Whether digital or physical, when it comes to maintaining your library, an absolutely vital aspect of it concerns cataloguing. The biggest library in the world is no use to anyone if it’s impossible to find what you need among disorganised chaos.
Second to shushing noisy library-goers, systematically arranging stock is the librarian’s most notoriously enjoyable responsibility. Technically, however, that relates to the application of a system, which is the less complicated part. Developing that system is the real challenge.
This is because the best method of organising your items will invariably be a bespoke one, designed with the particular demands of your space, material and users in mind. But, whatever the exact nature of your system, it must be applied consistently and completely, and - crucially - it has to make sense to those looking for items in the catalogue.
Needless to say, this is easier said than done. Let’s say you choose to arrange your items alphabetically by the composer's last name. A good place to start, but what happens when there are multiple contributors to the same edition? Should you file under ‘Various artists’? Are they named or unnamed? Perhaps whoever’s edited or arranged the material should step in?
Let’s zoom in on just one composer’s material. Among it there’ll doubtless be scores as well as parts, each for a variety of forces, in a variety of physical sizes, in a variety of compositional forms, printed in a variety of languages. You might even have several editions of the same work. Quickly gets pretty complex, right?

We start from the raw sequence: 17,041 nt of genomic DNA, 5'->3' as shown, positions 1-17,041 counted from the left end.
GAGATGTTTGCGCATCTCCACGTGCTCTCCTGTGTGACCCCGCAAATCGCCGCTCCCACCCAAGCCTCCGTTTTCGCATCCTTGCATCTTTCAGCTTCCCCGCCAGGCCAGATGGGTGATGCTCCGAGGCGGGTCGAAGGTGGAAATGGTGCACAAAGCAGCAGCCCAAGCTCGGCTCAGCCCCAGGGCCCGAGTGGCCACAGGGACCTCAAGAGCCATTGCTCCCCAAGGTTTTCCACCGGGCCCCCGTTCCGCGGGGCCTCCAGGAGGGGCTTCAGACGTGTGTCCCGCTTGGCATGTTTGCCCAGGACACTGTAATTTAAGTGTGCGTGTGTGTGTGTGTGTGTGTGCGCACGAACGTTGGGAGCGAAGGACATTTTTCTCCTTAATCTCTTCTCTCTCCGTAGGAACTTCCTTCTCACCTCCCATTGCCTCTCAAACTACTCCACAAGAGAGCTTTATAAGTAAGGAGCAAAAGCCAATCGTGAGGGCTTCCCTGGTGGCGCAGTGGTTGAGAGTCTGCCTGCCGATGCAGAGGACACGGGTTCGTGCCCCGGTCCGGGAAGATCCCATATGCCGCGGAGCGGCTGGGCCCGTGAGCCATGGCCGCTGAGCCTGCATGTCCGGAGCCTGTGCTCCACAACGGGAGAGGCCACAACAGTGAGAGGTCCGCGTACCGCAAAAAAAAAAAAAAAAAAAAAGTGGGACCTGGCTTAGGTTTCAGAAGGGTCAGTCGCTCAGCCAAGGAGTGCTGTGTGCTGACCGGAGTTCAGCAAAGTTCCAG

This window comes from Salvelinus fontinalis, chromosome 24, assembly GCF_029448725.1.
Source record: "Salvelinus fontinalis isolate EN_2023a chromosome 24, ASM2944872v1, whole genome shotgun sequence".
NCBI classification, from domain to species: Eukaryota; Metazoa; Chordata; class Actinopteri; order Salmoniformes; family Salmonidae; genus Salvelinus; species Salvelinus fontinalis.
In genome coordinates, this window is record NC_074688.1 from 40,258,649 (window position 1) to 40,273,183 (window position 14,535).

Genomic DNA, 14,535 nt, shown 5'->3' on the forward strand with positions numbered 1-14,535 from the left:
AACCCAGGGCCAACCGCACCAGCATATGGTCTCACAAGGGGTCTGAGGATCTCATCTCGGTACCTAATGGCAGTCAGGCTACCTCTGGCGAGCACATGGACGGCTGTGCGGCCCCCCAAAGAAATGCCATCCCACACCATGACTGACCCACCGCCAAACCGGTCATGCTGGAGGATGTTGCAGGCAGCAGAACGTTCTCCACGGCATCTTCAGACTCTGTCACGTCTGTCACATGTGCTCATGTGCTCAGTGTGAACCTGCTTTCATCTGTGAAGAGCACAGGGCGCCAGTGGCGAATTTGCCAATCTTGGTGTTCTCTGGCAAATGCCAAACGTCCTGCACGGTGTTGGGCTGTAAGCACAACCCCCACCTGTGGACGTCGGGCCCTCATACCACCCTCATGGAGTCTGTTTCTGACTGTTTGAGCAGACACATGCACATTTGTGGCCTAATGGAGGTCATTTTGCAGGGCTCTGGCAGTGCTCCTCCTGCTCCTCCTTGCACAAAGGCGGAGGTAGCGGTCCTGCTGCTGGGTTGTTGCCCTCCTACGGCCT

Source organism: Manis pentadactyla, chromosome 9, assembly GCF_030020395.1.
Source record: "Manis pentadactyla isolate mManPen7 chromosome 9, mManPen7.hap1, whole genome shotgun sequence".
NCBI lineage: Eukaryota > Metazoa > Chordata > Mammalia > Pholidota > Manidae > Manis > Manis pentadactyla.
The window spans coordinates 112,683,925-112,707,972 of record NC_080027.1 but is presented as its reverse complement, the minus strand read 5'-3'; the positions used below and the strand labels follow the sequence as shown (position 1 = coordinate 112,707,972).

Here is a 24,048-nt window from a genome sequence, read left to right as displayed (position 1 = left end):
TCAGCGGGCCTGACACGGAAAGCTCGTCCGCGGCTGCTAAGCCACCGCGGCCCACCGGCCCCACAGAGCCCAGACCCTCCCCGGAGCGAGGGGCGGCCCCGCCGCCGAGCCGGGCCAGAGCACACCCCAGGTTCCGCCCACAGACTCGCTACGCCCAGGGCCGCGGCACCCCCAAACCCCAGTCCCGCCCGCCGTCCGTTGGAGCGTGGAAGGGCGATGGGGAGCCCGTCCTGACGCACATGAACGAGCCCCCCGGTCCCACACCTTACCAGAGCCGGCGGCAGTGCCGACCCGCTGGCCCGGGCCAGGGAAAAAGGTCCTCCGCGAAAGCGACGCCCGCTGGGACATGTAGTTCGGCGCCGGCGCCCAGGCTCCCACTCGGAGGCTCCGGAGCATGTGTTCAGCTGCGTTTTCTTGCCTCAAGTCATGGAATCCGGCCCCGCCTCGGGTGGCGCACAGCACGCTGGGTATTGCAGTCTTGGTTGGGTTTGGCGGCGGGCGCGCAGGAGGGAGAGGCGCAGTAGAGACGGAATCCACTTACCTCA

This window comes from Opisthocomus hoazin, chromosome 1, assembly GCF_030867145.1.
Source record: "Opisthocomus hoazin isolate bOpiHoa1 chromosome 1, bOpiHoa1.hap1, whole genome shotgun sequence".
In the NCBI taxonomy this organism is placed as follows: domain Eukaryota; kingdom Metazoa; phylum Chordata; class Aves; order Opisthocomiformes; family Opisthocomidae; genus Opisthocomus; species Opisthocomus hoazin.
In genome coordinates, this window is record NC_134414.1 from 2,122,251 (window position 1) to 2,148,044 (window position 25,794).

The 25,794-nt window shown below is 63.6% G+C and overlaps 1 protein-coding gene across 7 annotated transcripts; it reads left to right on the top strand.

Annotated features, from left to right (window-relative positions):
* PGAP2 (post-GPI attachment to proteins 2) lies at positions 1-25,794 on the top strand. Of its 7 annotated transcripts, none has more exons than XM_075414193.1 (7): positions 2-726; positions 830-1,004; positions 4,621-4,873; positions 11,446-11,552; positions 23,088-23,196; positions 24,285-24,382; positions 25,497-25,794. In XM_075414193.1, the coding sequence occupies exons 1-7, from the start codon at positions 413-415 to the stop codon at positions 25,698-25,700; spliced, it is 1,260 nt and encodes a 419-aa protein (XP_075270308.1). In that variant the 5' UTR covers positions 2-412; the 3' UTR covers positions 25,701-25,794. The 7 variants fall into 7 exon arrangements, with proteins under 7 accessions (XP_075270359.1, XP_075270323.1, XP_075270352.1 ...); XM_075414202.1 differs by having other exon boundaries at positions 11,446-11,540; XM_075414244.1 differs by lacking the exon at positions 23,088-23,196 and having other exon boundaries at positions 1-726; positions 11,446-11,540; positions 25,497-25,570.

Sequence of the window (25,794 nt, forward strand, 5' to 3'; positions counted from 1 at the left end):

There are so many parameters, and each will need to be taken into account. You’ll likely have to somehow break down the stock into sections. One might be devoted to didactic material - e.g. books of technical exercises - subdivided by instrument and then by author. Another might house opera vocal scores, the next popular music and jazz, and so on.
Cataloguing pertains not just to ordering, but also to tracking, recording and labelling - physically as well as digitally. If there will be a recorded component to your library then you’ll need to develop a system for that, too. This needs to also be applied consistently and completely, and it also needs to correspond somehow to your arranging system.
This is where ‘metadata’ comes in. A word that you may have heard knocked around, that sounds intimidating but isn’t. In this context it basically refers to the way you keep track of each item’s details: title, publisher, date, and so on.
This medata can be linked to and organised in a database, an inventory that will assist not only in arranging items but also in managing stock that may comprise thousands of titles.
If you have an account or an active free trial on nkoda, search for something and see how the catalogue team labels the app’s content. They employ a title-based system, arranging the items according to edition title. Also included is the subtitle, offering more information about the edition, as well as composer, instrumental forces, publisher and genre.
It’s a method that can be easily applied to every item in a massive and diverse catalogue, which enables users to locate and access what they’re searching for at their convenience.
There’s no right or wrong way to go about cataloguing. You just need to ensure that the system is clear and consistent, that it accommodates the full extent of the sheet music in the collection somehow (some caveats for troublesome items will be unavoidable), and that it’s decipherable for users.
Occurring hand-in-hand with acquisition, it’ll be one of the most critical aspects of your ongoing librarianship. Thankfully, the creation process will come to an end at some point, but sustaining, growing, adapting a library is a never-ending job.
But you don’t have to face it alone.